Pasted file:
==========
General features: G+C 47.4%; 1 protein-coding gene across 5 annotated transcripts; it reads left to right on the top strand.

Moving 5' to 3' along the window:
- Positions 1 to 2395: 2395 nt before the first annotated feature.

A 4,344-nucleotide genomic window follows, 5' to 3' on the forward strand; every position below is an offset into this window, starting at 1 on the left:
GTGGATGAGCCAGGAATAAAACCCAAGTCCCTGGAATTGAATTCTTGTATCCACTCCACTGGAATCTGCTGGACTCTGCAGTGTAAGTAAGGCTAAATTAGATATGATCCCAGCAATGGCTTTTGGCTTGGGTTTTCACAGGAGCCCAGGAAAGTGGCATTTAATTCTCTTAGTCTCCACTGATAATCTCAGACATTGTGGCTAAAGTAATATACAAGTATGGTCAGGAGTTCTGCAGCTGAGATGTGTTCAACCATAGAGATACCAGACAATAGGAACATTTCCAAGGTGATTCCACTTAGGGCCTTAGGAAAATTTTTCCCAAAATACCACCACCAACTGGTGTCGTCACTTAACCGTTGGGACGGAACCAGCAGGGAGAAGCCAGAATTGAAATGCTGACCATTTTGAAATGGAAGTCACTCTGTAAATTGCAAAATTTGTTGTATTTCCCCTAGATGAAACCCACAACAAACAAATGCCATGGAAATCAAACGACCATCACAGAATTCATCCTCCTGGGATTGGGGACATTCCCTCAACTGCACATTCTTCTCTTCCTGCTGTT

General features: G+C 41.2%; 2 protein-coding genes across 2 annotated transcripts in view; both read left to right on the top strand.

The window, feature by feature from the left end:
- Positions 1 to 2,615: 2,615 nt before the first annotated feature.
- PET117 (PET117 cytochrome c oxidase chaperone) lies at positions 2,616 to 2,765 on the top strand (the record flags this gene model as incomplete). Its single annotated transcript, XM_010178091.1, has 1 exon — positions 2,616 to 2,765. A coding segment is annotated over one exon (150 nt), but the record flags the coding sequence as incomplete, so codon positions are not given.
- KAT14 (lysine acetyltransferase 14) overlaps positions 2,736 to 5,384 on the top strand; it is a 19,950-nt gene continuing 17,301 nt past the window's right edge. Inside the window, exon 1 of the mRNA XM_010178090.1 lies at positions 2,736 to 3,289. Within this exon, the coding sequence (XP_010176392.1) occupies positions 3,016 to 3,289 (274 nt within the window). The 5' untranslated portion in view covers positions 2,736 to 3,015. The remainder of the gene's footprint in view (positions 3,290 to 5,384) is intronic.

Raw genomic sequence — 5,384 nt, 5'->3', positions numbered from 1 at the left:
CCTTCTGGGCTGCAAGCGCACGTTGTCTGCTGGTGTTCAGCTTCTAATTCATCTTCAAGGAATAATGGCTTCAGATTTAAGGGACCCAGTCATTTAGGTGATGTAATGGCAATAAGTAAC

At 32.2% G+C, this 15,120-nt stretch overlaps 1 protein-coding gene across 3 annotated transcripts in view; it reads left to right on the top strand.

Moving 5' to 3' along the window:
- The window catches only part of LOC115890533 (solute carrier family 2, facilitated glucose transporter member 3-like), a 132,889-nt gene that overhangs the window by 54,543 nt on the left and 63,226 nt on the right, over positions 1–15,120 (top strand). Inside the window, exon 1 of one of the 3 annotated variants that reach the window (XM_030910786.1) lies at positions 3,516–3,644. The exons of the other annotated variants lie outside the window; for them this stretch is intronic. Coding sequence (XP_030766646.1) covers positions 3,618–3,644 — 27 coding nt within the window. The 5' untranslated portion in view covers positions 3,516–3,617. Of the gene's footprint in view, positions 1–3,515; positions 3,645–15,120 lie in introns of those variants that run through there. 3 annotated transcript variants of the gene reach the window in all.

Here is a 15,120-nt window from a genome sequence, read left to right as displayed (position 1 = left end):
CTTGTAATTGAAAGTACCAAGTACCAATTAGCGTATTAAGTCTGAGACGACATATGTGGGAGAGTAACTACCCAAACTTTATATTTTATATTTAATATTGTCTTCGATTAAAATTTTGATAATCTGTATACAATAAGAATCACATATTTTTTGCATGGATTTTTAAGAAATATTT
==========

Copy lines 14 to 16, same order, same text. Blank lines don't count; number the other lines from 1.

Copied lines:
Moving 5' to 3' along the window:
- The window catches only part of LOC115890533 (solute carrier family 2, facilitated glucose transporter member 3-like), a 132,889-nt gene that overhangs the window by 54,543 nt on the left and 63,226 nt on the right, over positions 1–15,120 (top strand). Inside the window, exon 1 of one of the 3 annotated variants that reach the window (XM_030910786.1) lies at positions 3,516–3,644. The exons of the other annotated variants lie outside the window; for them this stretch is intronic. Coding sequence (XP_030766646.1) covers positions 3,618–3,644 — 27 coding nt within the window. The 5' untranslated portion in view covers positions 3,516–3,617. Of the gene's footprint in view, positions 1–3,515; positions 3,645–15,120 lie in introns of those variants that run through there. 3 annotated transcript variants of the gene reach the window in all.

Here is a 15,120-nt window from a genome sequence, read left to right as displayed (position 1 = left end):